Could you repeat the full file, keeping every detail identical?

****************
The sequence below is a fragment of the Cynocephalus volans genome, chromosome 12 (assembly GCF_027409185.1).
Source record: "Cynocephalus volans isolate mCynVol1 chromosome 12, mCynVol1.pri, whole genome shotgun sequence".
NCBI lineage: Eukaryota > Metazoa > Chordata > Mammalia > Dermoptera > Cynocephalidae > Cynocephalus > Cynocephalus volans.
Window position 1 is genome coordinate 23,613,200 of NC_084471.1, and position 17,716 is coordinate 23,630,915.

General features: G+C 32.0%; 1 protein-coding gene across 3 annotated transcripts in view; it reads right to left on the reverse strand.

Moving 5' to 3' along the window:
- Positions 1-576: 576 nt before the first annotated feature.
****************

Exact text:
The sequence below is a fragment of the Cynocephalus volans genome, chromosome 12 (assembly GCF_027409185.1).
Source record: "Cynocephalus volans isolate mCynVol1 chromosome 12, mCynVol1.pri, whole genome shotgun sequence".
NCBI lineage: Eukaryota > Metazoa > Chordata > Mammalia > Dermoptera > Cynocephalidae > Cynocephalus > Cynocephalus volans.
Window position 1 is genome coordinate 23,613,200 of NC_084471.1, and position 17,716 is coordinate 23,630,915.

General features: G+C 32.0%; 1 protein-coding gene across 3 annotated transcripts in view; it reads right to left on the reverse strand.

Moving 5' to 3' along the window:
- Positions 1-576: 576 nt before the first annotated feature.